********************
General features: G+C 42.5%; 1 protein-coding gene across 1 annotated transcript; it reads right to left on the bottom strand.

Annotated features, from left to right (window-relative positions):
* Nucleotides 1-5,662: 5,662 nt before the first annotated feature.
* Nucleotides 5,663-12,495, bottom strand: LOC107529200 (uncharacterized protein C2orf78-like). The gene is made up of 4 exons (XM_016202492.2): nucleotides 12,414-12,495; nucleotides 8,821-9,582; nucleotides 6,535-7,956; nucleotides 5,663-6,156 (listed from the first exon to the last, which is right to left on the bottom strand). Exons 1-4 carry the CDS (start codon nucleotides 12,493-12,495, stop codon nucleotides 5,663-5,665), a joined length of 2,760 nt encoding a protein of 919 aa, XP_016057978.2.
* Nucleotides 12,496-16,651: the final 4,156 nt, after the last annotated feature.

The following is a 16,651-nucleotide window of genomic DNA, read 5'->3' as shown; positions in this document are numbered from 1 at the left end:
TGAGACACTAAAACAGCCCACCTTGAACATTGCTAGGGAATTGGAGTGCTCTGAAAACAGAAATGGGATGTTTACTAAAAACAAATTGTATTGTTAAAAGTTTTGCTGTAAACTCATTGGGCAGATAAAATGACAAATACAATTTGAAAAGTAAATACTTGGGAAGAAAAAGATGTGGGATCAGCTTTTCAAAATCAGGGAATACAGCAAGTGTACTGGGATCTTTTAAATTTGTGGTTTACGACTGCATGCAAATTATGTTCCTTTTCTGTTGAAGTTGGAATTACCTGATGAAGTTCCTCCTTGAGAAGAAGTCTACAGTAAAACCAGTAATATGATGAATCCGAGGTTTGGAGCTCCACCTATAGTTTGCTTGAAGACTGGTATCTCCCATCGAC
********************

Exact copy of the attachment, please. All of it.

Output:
General features: G+C 42.5%; 1 protein-coding gene across 1 annotated transcript; it reads right to left on the bottom strand.

Annotated features, from left to right (window-relative positions):
* Nucleotides 1-5,662: 5,662 nt before the first annotated feature.
* Nucleotides 5,663-12,495, bottom strand: LOC107529200 (uncharacterized protein C2orf78-like). The gene is made up of 4 exons (XM_016202492.2): nucleotides 12,414-12,495; nucleotides 8,821-9,582; nucleotides 6,535-7,956; nucleotides 5,663-6,156 (listed from the first exon to the last, which is right to left on the bottom strand). Exons 1-4 carry the CDS (start codon nucleotides 12,493-12,495, stop codon nucleotides 5,663-5,665), a joined length of 2,760 nt encoding a protein of 919 aa, XP_016057978.2.
* Nucleotides 12,496-16,651: the final 4,156 nt, after the last annotated feature.

The following is a 16,651-nucleotide window of genomic DNA, read 5'->3' as shown; positions in this document are numbered from 1 at the left end:
TGAGACACTAAAACAGCCCACCTTGAACATTGCTAGGGAATTGGAGTGCTCTGAAAACAGAAATGGGATGTTTACTAAAAACAAATTGTATTGTTAAAAGTTTTGCTGTAAACTCATTGGGCAGATAAAATGACAAATACAATTTGAAAAGTAAATACTTGGGAAGAAAAAGATGTGGGATCAGCTTTTCAAAATCAGGGAATACAGCAAGTGTACTGGGATCTTTTAAATTTGTGGTTTACGACTGCATGCAAATTATGTTCCTTTTCTGTTGAAGTTGGAATTACCTGATGAAGTTCCTCCTTGAGAAGAAGTCTACAGTAAAACCAGTAATATGATGAATCCGAGGTTTGGAGCTCCACCTATAGTTTGCTTGAAGACTGGTATCTCCCATCGAC